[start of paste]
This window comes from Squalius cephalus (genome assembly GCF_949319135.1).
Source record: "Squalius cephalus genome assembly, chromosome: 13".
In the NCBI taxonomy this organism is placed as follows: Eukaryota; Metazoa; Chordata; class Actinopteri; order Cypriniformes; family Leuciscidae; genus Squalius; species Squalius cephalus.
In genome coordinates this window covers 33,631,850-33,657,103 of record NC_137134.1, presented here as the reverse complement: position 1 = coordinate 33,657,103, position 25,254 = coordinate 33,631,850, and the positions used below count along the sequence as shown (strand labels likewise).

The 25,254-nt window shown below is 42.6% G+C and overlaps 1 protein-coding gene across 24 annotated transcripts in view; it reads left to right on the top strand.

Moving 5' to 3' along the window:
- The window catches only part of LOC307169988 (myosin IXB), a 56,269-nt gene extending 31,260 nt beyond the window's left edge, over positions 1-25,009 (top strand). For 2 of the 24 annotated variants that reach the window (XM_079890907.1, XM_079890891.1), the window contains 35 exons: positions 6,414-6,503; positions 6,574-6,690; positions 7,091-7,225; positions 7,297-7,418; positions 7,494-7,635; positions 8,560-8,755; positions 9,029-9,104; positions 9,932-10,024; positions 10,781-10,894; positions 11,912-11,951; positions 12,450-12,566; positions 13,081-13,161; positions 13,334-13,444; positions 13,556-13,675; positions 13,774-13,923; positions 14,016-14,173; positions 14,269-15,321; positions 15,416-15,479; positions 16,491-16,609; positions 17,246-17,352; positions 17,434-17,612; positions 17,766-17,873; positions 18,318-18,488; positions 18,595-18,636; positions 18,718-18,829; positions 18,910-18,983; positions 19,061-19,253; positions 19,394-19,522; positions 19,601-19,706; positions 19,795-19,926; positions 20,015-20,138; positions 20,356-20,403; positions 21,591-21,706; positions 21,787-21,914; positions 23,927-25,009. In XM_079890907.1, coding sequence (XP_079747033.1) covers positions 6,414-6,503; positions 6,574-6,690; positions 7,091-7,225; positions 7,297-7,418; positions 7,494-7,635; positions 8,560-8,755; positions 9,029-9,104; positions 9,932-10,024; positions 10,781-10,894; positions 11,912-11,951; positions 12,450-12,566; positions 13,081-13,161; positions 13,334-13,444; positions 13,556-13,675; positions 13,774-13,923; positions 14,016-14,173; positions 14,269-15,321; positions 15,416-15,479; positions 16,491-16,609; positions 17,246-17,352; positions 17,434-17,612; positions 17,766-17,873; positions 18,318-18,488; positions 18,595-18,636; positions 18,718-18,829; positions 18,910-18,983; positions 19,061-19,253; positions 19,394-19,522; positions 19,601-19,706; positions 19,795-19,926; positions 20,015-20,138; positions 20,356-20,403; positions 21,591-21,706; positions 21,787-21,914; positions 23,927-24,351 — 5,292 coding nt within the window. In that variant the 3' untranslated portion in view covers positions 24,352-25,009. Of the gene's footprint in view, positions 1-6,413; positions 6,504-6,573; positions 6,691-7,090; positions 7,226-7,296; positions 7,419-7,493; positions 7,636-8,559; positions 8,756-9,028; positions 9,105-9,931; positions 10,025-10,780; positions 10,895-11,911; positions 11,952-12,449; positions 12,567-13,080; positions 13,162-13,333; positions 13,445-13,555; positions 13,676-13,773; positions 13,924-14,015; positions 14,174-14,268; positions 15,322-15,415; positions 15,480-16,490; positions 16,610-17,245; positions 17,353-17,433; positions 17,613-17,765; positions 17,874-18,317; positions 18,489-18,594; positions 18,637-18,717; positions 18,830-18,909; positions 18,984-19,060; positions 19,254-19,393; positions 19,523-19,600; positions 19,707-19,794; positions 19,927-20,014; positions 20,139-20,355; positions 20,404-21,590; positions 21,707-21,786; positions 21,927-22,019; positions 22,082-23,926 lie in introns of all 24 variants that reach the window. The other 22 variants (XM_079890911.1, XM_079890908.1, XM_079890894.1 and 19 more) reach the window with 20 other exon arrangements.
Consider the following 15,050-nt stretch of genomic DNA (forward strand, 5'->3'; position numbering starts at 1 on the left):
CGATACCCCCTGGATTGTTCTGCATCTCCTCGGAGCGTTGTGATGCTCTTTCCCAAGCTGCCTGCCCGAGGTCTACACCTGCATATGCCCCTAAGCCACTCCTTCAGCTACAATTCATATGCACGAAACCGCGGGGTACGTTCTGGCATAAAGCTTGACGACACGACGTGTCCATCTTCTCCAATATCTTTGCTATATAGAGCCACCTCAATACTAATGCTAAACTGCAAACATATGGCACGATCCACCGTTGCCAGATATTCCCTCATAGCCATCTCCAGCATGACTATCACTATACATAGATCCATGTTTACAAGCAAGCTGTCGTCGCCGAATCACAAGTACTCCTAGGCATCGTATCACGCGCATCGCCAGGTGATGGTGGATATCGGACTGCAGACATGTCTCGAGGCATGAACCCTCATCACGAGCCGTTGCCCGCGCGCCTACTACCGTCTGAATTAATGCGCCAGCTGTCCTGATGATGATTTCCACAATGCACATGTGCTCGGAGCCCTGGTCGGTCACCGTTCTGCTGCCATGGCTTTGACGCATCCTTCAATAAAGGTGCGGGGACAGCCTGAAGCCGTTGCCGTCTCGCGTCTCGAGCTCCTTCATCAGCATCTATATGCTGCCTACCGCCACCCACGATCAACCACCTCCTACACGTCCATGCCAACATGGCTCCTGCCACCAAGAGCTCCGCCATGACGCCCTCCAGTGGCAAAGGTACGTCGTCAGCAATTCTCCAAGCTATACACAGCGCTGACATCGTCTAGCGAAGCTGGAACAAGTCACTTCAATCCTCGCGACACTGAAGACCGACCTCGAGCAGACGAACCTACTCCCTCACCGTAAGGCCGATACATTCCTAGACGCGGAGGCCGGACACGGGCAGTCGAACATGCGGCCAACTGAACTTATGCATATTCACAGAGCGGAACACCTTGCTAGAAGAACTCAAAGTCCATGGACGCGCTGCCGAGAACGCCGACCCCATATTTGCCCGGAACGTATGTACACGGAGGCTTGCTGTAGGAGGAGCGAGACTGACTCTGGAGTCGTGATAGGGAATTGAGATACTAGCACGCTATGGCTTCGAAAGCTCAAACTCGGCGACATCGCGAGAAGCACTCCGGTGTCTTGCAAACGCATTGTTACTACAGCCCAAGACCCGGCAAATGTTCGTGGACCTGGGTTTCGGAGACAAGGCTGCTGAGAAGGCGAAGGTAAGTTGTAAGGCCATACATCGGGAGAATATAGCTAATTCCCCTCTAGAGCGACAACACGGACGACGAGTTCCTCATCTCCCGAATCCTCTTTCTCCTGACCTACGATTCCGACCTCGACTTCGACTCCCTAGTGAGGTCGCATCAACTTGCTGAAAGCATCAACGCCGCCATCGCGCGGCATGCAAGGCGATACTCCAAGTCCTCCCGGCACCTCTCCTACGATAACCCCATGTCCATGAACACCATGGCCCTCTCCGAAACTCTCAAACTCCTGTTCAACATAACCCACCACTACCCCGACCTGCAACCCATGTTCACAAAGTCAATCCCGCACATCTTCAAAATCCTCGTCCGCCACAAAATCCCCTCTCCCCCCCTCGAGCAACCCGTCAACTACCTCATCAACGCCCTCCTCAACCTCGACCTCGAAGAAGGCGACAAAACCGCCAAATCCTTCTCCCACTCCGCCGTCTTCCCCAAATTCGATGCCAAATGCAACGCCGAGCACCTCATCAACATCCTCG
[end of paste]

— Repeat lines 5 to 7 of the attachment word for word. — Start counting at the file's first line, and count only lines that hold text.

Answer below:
The 25,254-nt window shown below is 42.6% G+C and overlaps 1 protein-coding gene across 24 annotated transcripts in view; it reads left to right on the top strand.

Moving 5' to 3' along the window:
- The window catches only part of LOC307169988 (myosin IXB), a 56,269-nt gene extending 31,260 nt beyond the window's left edge, over positions 1-25,009 (top strand). For 2 of the 24 annotated variants that reach the window (XM_079890907.1, XM_079890891.1), the window contains 35 exons: positions 6,414-6,503; positions 6,574-6,690; positions 7,091-7,225; positions 7,297-7,418; positions 7,494-7,635; positions 8,560-8,755; positions 9,029-9,104; positions 9,932-10,024; positions 10,781-10,894; positions 11,912-11,951; positions 12,450-12,566; positions 13,081-13,161; positions 13,334-13,444; positions 13,556-13,675; positions 13,774-13,923; positions 14,016-14,173; positions 14,269-15,321; positions 15,416-15,479; positions 16,491-16,609; positions 17,246-17,352; positions 17,434-17,612; positions 17,766-17,873; positions 18,318-18,488; positions 18,595-18,636; positions 18,718-18,829; positions 18,910-18,983; positions 19,061-19,253; positions 19,394-19,522; positions 19,601-19,706; positions 19,795-19,926; positions 20,015-20,138; positions 20,356-20,403; positions 21,591-21,706; positions 21,787-21,914; positions 23,927-25,009. In XM_079890907.1, coding sequence (XP_079747033.1) covers positions 6,414-6,503; positions 6,574-6,690; positions 7,091-7,225; positions 7,297-7,418; positions 7,494-7,635; positions 8,560-8,755; positions 9,029-9,104; positions 9,932-10,024; positions 10,781-10,894; positions 11,912-11,951; positions 12,450-12,566; positions 13,081-13,161; positions 13,334-13,444; positions 13,556-13,675; positions 13,774-13,923; positions 14,016-14,173; positions 14,269-15,321; positions 15,416-15,479; positions 16,491-16,609; positions 17,246-17,352; positions 17,434-17,612; positions 17,766-17,873; positions 18,318-18,488; positions 18,595-18,636; positions 18,718-18,829; positions 18,910-18,983; positions 19,061-19,253; positions 19,394-19,522; positions 19,601-19,706; positions 19,795-19,926; positions 20,015-20,138; positions 20,356-20,403; positions 21,591-21,706; positions 21,787-21,914; positions 23,927-24,351 — 5,292 coding nt within the window. In that variant the 3' untranslated portion in view covers positions 24,352-25,009. Of the gene's footprint in view, positions 1-6,413; positions 6,504-6,573; positions 6,691-7,090; positions 7,226-7,296; positions 7,419-7,493; positions 7,636-8,559; positions 8,756-9,028; positions 9,105-9,931; positions 10,025-10,780; positions 10,895-11,911; positions 11,952-12,449; positions 12,567-13,080; positions 13,162-13,333; positions 13,445-13,555; positions 13,676-13,773; positions 13,924-14,015; positions 14,174-14,268; positions 15,322-15,415; positions 15,480-16,490; positions 16,610-17,245; positions 17,353-17,433; positions 17,613-17,765; positions 17,874-18,317; positions 18,489-18,594; positions 18,637-18,717; positions 18,830-18,909; positions 18,984-19,060; positions 19,254-19,393; positions 19,523-19,600; positions 19,707-19,794; positions 19,927-20,014; positions 20,139-20,355; positions 20,404-21,590; positions 21,707-21,786; positions 21,927-22,019; positions 22,082-23,926 lie in introns of all 24 variants that reach the window. The other 22 variants (XM_079890911.1, XM_079890908.1, XM_079890894.1 and 19 more) reach the window with 20 other exon arrangements.